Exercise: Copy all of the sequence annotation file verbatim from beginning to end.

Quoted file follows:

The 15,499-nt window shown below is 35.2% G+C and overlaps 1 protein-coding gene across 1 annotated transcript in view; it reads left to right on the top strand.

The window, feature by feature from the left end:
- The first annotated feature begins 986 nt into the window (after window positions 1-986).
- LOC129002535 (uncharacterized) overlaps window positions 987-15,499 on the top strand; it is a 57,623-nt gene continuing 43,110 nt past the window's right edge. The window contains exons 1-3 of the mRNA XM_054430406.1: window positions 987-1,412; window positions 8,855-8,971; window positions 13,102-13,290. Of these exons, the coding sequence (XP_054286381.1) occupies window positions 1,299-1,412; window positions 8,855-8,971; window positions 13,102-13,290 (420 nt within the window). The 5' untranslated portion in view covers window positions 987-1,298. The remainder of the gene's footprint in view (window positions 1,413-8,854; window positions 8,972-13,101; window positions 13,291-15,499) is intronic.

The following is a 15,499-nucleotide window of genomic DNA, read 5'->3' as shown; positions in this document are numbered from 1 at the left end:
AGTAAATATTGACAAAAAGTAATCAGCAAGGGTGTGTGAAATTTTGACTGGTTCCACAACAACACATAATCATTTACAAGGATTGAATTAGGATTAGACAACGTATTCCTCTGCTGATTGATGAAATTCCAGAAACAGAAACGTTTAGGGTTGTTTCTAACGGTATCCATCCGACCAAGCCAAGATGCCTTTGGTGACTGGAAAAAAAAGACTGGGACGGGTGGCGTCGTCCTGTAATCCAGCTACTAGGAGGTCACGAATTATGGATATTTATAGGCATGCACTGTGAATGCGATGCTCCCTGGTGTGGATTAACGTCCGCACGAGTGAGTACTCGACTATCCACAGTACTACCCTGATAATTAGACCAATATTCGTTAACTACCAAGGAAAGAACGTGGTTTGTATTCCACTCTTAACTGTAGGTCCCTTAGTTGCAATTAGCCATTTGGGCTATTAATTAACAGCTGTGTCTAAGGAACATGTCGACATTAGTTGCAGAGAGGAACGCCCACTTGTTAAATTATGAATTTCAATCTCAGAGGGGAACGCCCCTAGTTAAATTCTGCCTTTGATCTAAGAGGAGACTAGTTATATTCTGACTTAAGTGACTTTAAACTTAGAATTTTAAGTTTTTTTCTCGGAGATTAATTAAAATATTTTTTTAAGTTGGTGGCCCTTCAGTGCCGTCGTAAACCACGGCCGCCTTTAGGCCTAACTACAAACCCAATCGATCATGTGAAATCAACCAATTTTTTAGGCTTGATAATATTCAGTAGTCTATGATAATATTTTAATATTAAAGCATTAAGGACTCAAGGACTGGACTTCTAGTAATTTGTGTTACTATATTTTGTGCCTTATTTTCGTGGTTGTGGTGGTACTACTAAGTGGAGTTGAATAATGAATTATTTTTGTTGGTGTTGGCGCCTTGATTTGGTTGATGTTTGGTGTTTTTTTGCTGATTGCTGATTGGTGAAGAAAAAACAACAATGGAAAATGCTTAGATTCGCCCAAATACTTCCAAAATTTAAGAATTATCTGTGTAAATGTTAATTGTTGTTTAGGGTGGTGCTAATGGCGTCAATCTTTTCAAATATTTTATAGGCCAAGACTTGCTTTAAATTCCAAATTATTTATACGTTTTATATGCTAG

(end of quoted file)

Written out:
The 15,499-nt window shown below is 35.2% G+C and overlaps 1 protein-coding gene across 1 annotated transcript in view; it reads left to right on the top strand.

The window, feature by feature from the left end:
- The first annotated feature begins 986 nt into the window (after window positions 1-986).
- LOC129002535 (uncharacterized) overlaps window positions 987-15,499 on the top strand; it is a 57,623-nt gene continuing 43,110 nt past the window's right edge. The window contains exons 1-3 of the mRNA XM_054430406.1: window positions 987-1,412; window positions 8,855-8,971; window positions 13,102-13,290. Of these exons, the coding sequence (XP_054286381.1) occupies window positions 1,299-1,412; window positions 8,855-8,971; window positions 13,102-13,290 (420 nt within the window). The 5' untranslated portion in view covers window positions 987-1,298. The remainder of the gene's footprint in view (window positions 1,413-8,854; window positions 8,972-13,101; window positions 13,291-15,499) is intronic.

The following is a 15,499-nucleotide window of genomic DNA, read 5'->3' as shown; positions in this document are numbered from 1 at the left end:
AGTAAATATTGACAAAAAGTAATCAGCAAGGGTGTGTGAAATTTTGACTGGTTCCACAACAACACATAATCATTTACAAGGATTGAATTAGGATTAGACAACGTATTCCTCTGCTGATTGATGAAATTCCAGAAACAGAAACGTTTAGGGTTGTTTCTAACGGTATCCATCCGACCAAGCCAAGATGCCTTTGGTGACTGGAAAAAAAAGACTGGGACGGGTGGCGTCGTCCTGTAATCCAGCTACTAGGAGGTCACGAATTATGGATATTTATAGGCATGCACTGTGAATGCGATGCTCCCTGGTGTGGATTAACGTCCGCACGAGTGAGTACTCGACTATCCACAGTACTACCCTGATAATTAGACCAATATTCGTTAACTACCAAGGAAAGAACGTGGTTTGTATTCCACTCTTAACTGTAGGTCCCTTAGTTGCAATTAGCCATTTGGGCTATTAATTAACAGCTGTGTCTAAGGAACATGTCGACATTAGTTGCAGAGAGGAACGCCCACTTGTTAAATTATGAATTTCAATCTCAGAGGGGAACGCCCCTAGTTAAATTCTGCCTTTGATCTAAGAGGAGACTAGTTATATTCTGACTTAAGTGACTTTAAACTTAGAATTTTAAGTTTTTTTCTCGGAGATTAATTAAAATATTTTTTTAAGTTGGTGGCCCTTCAGTGCCGTCGTAAACCACGGCCGCCTTTAGGCCTAACTACAAACCCAATCGATCATGTGAAATCAACCAATTTTTTAGGCTTGATAATATTCAGTAGTCTATGATAATATTTTAATATTAAAGCATTAAGGACTCAAGGACTGGACTTCTAGTAATTTGTGTTACTATATTTTGTGCCTTATTTTCGTGGTTGTGGTGGTACTACTAAGTGGAGTTGAATAATGAATTATTTTTGTTGGTGTTGGCGCCTTGATTTGGTTGATGTTTGGTGTTTTTTTGCTGATTGCTGATTGGTGAAGAAAAAACAACAATGGAAAATGCTTAGATTCGCCCAAATACTTCCAAAATTTAAGAATTATCTGTGTAAATGTTAATTGTTGTTTAGGGTGGTGCTAATGGCGTCAATCTTTTCAAATATTTTATAGGCCAAGACTTGCTTTAAATTCCAAATTATTTATACGTTTTATATGCTAG